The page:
It had already passed in their budget at the last meeting with a two per cent increase for the municipal mill rate but must also be passed in a bylaw.

Taxes may go up or down depending on a person’s home assessment, if they have done any renovations or major upgrades last year that would increase the value of the home.

The public school foundation fund figures were re-worked since the provincial government has reversed the initial increase. They chose to stick with 2019 numbers.

Minimum tax amount is still set at $50.

The municipal mill rate is set for 4.79832 per cent while farmland is at 10.32077 per cent.

Non-residential and linear tax rates are at 14.29614.

“Overall, I think the thing that will stand out is that despite the fact that we still have to do the education requisition, a deferral is in place,” said CAO Simpson.

“It’s a two per cent increase in mill rate, not taxes,” added Reeve Stan Schulmeister.

“If we did not increase the mill rate we would be at a loss so we have to try to balance the budget rather than go backwards and borrow from operating reserves,” said Simpson.

Council passed all three readings in one sitting.

Department reports

Bryce Cooke, director of public works, gave a quick update on Weber Bridge, saying the county had received seven tenders ranging from $893,900 to $1,561,120.

The lowest bid at $893,900 belongs to Formula AB Ltd. which council carried a motion to give them the project as it was $107,000 under budget.

Work is scheduled to be completed Oct. 31, 2020 with a planned start date in August.

During that time the road will be closed.

Cooke also had many ‘good’ applications for a new welder.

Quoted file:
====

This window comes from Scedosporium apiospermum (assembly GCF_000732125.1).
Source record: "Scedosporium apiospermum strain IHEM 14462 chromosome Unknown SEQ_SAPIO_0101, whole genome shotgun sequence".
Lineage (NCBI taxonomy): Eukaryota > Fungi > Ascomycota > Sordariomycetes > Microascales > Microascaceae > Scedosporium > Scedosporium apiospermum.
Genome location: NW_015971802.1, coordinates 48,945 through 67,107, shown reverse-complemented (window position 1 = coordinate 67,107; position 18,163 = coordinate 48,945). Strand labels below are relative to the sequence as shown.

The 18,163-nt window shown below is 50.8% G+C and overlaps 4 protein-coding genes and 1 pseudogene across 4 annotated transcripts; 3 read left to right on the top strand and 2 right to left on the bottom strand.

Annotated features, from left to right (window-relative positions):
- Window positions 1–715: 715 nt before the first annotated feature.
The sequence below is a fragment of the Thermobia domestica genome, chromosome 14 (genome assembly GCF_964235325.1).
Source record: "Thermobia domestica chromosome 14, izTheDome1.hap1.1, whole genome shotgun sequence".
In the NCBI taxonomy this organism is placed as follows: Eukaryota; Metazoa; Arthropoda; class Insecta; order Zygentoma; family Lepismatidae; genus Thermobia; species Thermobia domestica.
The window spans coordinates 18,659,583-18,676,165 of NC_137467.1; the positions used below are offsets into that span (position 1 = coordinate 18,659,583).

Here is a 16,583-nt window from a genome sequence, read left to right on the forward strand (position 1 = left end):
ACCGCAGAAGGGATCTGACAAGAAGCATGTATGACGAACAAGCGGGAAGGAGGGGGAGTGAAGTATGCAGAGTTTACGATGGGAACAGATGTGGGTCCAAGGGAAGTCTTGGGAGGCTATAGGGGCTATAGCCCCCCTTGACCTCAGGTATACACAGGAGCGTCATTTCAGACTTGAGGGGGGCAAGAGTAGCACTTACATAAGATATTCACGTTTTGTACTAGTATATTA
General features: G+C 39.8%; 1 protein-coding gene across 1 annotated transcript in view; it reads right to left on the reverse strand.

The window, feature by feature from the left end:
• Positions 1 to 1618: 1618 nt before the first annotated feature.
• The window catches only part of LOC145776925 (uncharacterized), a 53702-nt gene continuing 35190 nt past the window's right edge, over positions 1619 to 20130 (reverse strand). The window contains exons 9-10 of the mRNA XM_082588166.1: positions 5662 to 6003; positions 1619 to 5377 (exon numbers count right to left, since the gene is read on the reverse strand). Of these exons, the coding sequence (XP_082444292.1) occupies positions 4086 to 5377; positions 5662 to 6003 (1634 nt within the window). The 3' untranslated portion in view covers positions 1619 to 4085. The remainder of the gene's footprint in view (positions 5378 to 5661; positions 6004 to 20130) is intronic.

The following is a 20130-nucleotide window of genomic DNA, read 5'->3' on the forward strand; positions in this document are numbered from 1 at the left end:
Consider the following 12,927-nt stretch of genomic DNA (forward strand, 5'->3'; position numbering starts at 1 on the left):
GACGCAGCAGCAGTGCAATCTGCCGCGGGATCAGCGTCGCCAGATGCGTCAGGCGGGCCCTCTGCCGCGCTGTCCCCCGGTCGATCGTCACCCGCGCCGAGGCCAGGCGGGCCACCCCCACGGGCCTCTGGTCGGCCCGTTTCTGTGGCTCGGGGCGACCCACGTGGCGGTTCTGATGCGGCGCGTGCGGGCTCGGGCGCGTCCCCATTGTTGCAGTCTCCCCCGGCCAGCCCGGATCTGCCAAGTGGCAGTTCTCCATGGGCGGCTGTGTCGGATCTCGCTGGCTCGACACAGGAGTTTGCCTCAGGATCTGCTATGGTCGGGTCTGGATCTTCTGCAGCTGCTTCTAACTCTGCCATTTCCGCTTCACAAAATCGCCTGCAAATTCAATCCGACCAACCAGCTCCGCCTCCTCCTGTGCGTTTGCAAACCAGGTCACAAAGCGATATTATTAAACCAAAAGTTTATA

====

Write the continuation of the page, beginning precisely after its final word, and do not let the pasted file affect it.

He said they would have someone hired by next week.

They will have plenty of work to do as the welding shop line up is starting to stack up with projects

In other news, Director of Community Services, Todd Pawsey noted that CanWest Solar had contacted the county inquiring about possibly establishing a solar photovoltaic project within the area.

He said they are currently in the preliminary stage of reviewing potential sites across Alberta including Paintearth.

Environmental Services Director, Jeff Cosens noted that strychnine orders which began selling on March 31, has seen roughly 39 cases sold already.

Cosens also revamped the agriculture website.

 

Terri Huxley
ECA Review

About the author

Terri Huxley

Terri Huxley

Terri grew up on a grain farm near Drumheller, Alberta with an eye for the beautiful and uncharted. Living in such a unique and diverse area has helped her become the photographer and reporter she is today.

Coming from the East Central region getting this newspaper on her dinner table growing up, it helped her understand the community she now serves.

In May 2019, Terri was awarded Alberta Weekly Newspaper Association (AWNA) Canada's Energy Citizens Photographic Awards Sports Action – First Place as well as first for the same sports action image nationally with the Canadian Community Newspaper Association (CCNA). Fast forward to 2020, she has won second in the same category for the AWNA.